Saturday’s Start Was the Next Step in The Clemens Cooperstown Enshrinement Plan
With his frosted tips shimmering in the moonlight, Roger Clemens tipped his cap to a crowd of over 7,700 as he exited the mound to a standing ovation after throwing 3 1/3 scoreless innings for the Sugar Land Skeeters on Saturday night. And so began Clemens’s latest step in his Hall of Fame rehabilitation plan.
Clemens would probably be the first one to admit that it has taken longer than expected, but it should be clear that Saturday’s start was not a spur-of-the-moment decision. Rather, it was part of a deliberate plan that began almost five years ago.
When Jose Canseco named Clemens in his 2005 book Juiced: Wild Times, Rampant ‘Roids, Smash Hits & How Baseball Got Big, Clemens – like most individuals named in the book – simply shrugged off the allegations as being the rantings of a disgruntled ex-ballplayer. However, after his former teammate Jason Grimsley named him as a PED user and Brian McNamee’s statements in the Mitchell Report, Clemens was required to formulate a plan to rehabilitate his image and ensure his enshrinement in Cooperstown. This plan was well-developed and based on lessons learned from how other athletes handled previous situations.
Step One: Go on the Offensive.
When Rafael Palmeiro failed a drug test and was suspended on August 1, 2005, he remained silent for four months in the hopes that the issue would fade away. When he finally chose to speak on the issue, his lawyer read a prepared statement in which Palmeiro stated that “I have never intentionally taken steroids.” Palmeiro was subsequently lambasted by the media and crucified by the fans. Watching all this, Clemens, who was still pitching for the Astros at that point, learned that the public wants an explanation and, more importantly, needs that explanation to come directly from the horse’s mouth. Staying silent or even preparing an artfully worded written statement is insufficient to combat the stain a failed drug test has on a hall of fame career.
The Mitchell Report was released in December 2007. Prior to publishing his report, George Mitchell provided each athlete named in the report with a chance to formally respond to the allegations. Clemens chose not to. Why would he? The statements from McNamee would be published anyway, and, from a legal perspective, only bad things can arise from providing written statements. Instead, as soon as the Mitchell Report was published, Clemens went on the offensive and focused his attention on discrediting his main accuser, Brian McNamee. Clemens went on 60 Minutes, held a bizarre press conference where he played a recorded telephone conversation with McNamee, and filed a defamation lawsuit against McNamee.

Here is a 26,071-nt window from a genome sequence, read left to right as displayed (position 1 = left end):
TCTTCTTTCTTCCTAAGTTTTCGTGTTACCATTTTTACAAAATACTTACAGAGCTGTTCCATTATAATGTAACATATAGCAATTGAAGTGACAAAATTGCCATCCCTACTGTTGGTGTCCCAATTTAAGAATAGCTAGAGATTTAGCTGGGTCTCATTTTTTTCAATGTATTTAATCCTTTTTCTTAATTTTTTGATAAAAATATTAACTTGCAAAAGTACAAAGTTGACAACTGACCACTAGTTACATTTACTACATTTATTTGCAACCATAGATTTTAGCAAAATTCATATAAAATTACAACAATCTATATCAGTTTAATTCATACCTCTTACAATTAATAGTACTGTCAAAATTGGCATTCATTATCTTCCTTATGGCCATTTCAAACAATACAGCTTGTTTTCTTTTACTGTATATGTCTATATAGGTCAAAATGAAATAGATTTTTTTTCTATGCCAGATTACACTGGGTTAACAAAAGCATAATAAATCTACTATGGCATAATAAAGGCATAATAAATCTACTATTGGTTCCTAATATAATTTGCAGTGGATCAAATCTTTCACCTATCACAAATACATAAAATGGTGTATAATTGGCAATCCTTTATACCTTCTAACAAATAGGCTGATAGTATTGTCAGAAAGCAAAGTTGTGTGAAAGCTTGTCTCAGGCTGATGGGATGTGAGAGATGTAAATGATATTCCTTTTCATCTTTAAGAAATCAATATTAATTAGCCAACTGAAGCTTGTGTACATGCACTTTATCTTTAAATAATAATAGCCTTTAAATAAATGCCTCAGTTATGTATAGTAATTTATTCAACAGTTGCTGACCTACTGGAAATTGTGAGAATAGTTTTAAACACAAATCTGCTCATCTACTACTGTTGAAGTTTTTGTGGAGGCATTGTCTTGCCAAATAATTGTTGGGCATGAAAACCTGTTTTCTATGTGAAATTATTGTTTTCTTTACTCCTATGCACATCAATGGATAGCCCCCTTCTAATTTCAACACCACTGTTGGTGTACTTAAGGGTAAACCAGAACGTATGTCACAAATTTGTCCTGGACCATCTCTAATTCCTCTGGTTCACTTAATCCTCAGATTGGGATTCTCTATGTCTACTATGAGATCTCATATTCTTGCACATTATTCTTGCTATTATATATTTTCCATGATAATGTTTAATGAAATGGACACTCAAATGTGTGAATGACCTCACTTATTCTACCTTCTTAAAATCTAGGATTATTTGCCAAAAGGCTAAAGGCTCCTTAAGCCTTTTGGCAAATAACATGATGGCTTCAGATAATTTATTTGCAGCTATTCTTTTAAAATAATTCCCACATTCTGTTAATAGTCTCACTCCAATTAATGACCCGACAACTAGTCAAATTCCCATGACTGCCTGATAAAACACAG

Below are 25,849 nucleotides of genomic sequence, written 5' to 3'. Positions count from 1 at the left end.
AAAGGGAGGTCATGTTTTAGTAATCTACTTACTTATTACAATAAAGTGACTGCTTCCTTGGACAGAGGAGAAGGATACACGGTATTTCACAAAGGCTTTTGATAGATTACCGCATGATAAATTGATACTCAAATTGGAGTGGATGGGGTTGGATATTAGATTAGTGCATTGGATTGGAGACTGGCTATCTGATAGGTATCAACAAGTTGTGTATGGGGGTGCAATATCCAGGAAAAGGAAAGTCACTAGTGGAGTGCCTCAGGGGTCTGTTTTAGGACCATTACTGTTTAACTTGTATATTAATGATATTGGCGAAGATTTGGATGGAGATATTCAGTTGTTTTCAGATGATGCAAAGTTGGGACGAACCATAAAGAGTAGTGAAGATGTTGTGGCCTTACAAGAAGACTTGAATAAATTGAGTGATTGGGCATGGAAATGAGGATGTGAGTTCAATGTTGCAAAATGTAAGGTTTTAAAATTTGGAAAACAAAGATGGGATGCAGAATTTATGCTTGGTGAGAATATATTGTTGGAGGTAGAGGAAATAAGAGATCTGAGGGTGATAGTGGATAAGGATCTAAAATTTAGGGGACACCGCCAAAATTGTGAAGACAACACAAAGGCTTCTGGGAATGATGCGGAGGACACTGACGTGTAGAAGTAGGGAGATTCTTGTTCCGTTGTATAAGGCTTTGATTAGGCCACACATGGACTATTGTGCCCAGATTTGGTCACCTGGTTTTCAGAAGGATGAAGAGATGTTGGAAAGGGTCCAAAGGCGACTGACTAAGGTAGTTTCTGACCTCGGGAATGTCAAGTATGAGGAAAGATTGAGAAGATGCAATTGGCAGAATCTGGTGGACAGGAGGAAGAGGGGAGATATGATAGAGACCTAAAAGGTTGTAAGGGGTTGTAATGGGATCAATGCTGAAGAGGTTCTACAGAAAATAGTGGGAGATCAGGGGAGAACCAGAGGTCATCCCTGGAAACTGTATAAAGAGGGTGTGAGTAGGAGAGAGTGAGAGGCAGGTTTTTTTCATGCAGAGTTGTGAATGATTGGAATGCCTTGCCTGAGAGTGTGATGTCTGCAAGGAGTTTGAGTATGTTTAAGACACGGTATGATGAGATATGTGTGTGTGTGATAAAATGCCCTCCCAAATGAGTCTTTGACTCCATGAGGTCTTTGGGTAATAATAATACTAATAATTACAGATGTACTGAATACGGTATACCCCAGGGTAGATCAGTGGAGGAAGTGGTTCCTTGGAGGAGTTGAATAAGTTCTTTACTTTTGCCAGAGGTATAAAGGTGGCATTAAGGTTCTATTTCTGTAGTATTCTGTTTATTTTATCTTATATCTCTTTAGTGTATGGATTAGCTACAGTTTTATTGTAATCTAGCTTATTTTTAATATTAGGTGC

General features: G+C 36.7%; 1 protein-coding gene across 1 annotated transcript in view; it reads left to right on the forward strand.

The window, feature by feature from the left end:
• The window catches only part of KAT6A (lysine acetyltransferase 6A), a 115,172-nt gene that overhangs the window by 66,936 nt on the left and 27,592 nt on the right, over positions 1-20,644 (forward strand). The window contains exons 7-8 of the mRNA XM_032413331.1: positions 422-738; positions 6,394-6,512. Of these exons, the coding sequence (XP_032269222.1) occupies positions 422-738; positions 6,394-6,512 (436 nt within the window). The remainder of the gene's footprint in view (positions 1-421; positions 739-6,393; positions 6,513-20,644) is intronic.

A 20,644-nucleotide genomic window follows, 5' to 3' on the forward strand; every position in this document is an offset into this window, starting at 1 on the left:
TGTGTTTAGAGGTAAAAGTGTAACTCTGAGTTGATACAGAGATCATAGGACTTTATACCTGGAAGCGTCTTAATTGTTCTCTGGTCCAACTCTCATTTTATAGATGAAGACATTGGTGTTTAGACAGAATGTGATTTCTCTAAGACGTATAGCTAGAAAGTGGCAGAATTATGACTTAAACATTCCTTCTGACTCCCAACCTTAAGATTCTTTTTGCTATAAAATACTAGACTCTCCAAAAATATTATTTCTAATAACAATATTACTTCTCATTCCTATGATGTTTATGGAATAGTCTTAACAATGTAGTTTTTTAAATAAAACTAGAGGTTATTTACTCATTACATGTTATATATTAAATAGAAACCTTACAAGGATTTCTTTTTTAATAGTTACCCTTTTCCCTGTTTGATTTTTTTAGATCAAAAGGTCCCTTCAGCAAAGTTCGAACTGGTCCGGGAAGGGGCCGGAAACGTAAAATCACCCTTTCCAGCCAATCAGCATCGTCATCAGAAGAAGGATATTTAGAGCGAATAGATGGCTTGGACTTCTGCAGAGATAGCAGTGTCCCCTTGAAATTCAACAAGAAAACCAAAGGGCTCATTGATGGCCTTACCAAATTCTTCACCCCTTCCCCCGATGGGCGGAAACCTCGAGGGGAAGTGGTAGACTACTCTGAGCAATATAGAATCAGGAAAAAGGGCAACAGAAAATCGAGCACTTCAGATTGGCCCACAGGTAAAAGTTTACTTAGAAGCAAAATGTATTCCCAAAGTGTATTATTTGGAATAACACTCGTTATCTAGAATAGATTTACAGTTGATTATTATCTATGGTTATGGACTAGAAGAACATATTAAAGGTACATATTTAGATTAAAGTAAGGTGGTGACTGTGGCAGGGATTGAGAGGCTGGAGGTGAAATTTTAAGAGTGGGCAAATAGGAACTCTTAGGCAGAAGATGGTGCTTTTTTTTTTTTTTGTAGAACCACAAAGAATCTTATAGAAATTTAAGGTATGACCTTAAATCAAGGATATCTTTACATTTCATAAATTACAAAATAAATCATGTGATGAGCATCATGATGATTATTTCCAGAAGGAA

Step Two: Swear Under Oath.
In March 2005, Clemens watched Palmeiro, Curt Schilling, Mark McGwire, Sammy Sosa, and Frank Thomas appear at a Congressional hearing about steroids in baseball. He saw first-hand how the public reacted to the testimony provided by the players. The public applauded Schilling, Palmeiro, and Thomas, who all vehemently denied using any PEDs. Conversely, the public vilified McGwire, who refused to talk about the past, and Sosa, who suddenly forgot how to speak English. Although Palmeiro’s reputation was destroyed when he tested positive for steroids later that summer, the legacies of Schilling and Thomas have remained intact. Clemens also took note that, despite having been caught in a lie, the government chose not to pursue perjury charges against Palmeiro.
Clemens learned three lessons from the 2005 hearing: (1) the public sided with the players who swore under oath that they did not use PEDs; (2) since Clemens was retired and, therefore, not subject to MLB’s drug testing policy, he could not fail a drug test like Palmeiro; and (3) even if a player lied during a hearing, Congress may (Bonds) or may not (Palmeiro) pursue perjury charges.
Armed with these lessons, Clemens appeared before a Congressional committee in 2008. Prior to the hearing, he went around signing autographs, taking photographs, and shaking hands. The scene was eerily reminiscent of the episode of the Simpsons called “Brother’s Little Helper.” In that episode, after being prescribed Focusyn for ADD, Bart becomes convinced that Major League Baseball is spying on the citizens of Springfield. Bart ultimately shoots down a satellite owned by MLB, proving that his claims are true. However, Mark McGwire shows up and asks, “Do you want to know the terrifying truth, or do want to see me sock a few dingers?” Of course, the denizens of Springfield choose the latter and forget all about the satellite. Clearly, Clemens hoped that his hand-shaking and picture-taking would distract Congress in the same manner.